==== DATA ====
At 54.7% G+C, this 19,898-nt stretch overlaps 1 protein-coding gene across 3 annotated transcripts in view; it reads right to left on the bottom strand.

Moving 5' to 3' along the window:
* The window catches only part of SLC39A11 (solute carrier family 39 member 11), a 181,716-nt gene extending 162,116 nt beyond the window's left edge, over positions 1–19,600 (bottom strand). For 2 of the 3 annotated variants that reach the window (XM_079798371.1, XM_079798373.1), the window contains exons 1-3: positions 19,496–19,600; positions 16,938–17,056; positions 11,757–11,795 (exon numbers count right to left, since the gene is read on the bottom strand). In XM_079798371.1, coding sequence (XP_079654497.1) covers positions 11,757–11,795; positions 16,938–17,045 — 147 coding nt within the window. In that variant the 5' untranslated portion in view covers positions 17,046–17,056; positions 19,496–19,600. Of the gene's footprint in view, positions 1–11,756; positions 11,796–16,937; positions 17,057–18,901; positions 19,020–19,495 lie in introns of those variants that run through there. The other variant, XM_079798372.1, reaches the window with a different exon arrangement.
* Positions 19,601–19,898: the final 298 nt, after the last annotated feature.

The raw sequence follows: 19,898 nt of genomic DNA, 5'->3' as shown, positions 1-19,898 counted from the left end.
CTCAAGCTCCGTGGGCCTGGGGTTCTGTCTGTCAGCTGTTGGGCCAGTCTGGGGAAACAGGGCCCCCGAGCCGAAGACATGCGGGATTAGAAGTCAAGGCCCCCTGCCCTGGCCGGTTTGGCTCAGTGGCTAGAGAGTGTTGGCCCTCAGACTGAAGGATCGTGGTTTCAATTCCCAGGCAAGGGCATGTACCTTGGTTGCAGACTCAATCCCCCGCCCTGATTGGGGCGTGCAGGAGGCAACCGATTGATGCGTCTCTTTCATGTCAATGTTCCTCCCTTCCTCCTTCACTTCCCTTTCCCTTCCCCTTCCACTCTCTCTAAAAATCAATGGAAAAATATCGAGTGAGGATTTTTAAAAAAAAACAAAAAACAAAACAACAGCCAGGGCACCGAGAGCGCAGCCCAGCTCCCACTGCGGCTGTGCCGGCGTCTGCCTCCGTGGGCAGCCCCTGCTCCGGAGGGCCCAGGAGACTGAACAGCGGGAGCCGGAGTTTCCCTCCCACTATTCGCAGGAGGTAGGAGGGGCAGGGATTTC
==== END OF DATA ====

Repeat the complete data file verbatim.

At 54.7% G+C, this 19,898-nt stretch overlaps 1 protein-coding gene across 3 annotated transcripts in view; it reads right to left on the bottom strand.

Moving 5' to 3' along the window:
* The window catches only part of SLC39A11 (solute carrier family 39 member 11), a 181,716-nt gene extending 162,116 nt beyond the window's left edge, over positions 1–19,600 (bottom strand). For 2 of the 3 annotated variants that reach the window (XM_079798371.1, XM_079798373.1), the window contains exons 1-3: positions 19,496–19,600; positions 16,938–17,056; positions 11,757–11,795 (exon numbers count right to left, since the gene is read on the bottom strand). In XM_079798371.1, coding sequence (XP_079654497.1) covers positions 11,757–11,795; positions 16,938–17,045 — 147 coding nt within the window. In that variant the 5' untranslated portion in view covers positions 17,046–17,056; positions 19,496–19,600. Of the gene's footprint in view, positions 1–11,756; positions 11,796–16,937; positions 17,057–18,901; positions 19,020–19,495 lie in introns of those variants that run through there. The other variant, XM_079798372.1, reaches the window with a different exon arrangement.
* Positions 19,601–19,898: the final 298 nt, after the last annotated feature.

The raw sequence follows: 19,898 nt of genomic DNA, 5'->3' as shown, positions 1-19,898 counted from the left end.
CTCAAGCTCCGTGGGCCTGGGGTTCTGTCTGTCAGCTGTTGGGCCAGTCTGGGGAAACAGGGCCCCCGAGCCGAAGACATGCGGGATTAGAAGTCAAGGCCCCCTGCCCTGGCCGGTTTGGCTCAGTGGCTAGAGAGTGTTGGCCCTCAGACTGAAGGATCGTGGTTTCAATTCCCAGGCAAGGGCATGTACCTTGGTTGCAGACTCAATCCCCCGCCCTGATTGGGGCGTGCAGGAGGCAACCGATTGATGCGTCTCTTTCATGTCAATGTTCCTCCCTTCCTCCTTCACTTCCCTTTCCCTTCCCCTTCCACTCTCTCTAAAAATCAATGGAAAAATATCGAGTGAGGATTTTTAAAAAAAAACAAAAAACAAAACAACAGCCAGGGCACCGAGAGCGCAGCCCAGCTCCCACTGCGGCTGTGCCGGCGTCTGCCTCCGTGGGCAGCCCCTGCTCCGGAGGGCCCAGGAGACTGAACAGCGGGAGCCGGAGTTTCCCTCCCACTATTCGCAGGAGGTAGGAGGGGCAGGGATTTC